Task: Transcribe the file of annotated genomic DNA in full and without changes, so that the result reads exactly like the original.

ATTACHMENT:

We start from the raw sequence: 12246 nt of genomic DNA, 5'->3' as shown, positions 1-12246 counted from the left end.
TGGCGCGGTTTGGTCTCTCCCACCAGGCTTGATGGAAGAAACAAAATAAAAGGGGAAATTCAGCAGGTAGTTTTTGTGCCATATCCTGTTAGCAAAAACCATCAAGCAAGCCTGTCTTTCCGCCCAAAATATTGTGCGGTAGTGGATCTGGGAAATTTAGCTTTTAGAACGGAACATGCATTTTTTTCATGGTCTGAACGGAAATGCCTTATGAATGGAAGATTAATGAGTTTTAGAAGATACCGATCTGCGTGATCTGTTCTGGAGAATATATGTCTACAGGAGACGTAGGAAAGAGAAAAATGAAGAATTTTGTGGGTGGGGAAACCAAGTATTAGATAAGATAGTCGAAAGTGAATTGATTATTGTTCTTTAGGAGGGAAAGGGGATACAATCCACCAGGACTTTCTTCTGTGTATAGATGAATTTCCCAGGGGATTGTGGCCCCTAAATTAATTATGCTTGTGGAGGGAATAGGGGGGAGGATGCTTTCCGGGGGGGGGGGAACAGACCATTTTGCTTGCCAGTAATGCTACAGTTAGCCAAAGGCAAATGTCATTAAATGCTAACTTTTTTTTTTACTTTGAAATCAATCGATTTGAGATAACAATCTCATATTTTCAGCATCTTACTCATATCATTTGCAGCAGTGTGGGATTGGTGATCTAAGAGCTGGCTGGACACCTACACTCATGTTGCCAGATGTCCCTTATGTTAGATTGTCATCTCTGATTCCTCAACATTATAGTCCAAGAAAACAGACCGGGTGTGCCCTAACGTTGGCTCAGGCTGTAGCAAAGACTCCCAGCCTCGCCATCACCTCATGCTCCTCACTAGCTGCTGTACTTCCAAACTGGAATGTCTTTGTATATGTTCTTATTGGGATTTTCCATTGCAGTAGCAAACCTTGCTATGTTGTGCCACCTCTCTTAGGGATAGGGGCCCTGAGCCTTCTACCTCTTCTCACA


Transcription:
We start from the raw sequence: 12246 nt of genomic DNA, 5'->3' as shown, positions 1-12246 counted from the left end.
TGGCGCGGTTTGGTCTCTCCCACCAGGCTTGATGGAAGAAACAAAATAAAAGGGGAAATTCAGCAGGTAGTTTTTGTGCCATATCCTGTTAGCAAAAACCATCAAGCAAGCCTGTCTTTCCGCCCAAAATATTGTGCGGTAGTGGATCTGGGAAATTTAGCTTTTAGAACGGAACATGCATTTTTTTCATGGTCTGAACGGAAATGCCTTATGAATGGAAGATTAATGAGTTTTAGAAGATACCGATCTGCGTGATCTGTTCTGGAGAATATATGTCTACAGGAGACGTAGGAAAGAGAAAAATGAAGAATTTTGTGGGTGGGGAAACCAAGTATTAGATAAGATAGTCGAAAGTGAATTGATTATTGTTCTTTAGGAGGGAAAGGGGATACAATCCACCAGGACTTTCTTCTGTGTATAGATGAATTTCCCAGGGGATTGTGGCCCCTAAATTAATTATGCTTGTGGAGGGAATAGGGGGGAGGATGCTTTCCGGGGGGGGGGGAACAGACCATTTTGCTTGCCAGTAATGCTACAGTTAGCCAAAGGCAAATGTCATTAAATGCTAACTTTTTTTTTTACTTTGAAATCAATCGATTTGAGATAACAATCTCATATTTTCAGCATCTTACTCATATCATTTGCAGCAGTGTGGGATTGGTGATCTAAGAGCTGGCTGGACACCTACACTCATGTTGCCAGATGTCCCTTATGTTAGATTGTCATCTCTGATTCCTCAACATTATAGTCCAAGAAAACAGACCGGGTGTGCCCTAACGTTGGCTCAGGCTGTAGCAAAGACTCCCAGCCTCGCCATCACCTCATGCTCCTCACTAGCTGCTGTACTTCCAAACTGGAATGTCTTTGTATATGTTCTTATTGGGATTTTCCATTGCAGTAGCAAACCTTGCTATGTTGTGCCACCTCTCTTAGGGATAGGGGCCCTGAGCCTTCTACCTCTTCTCACA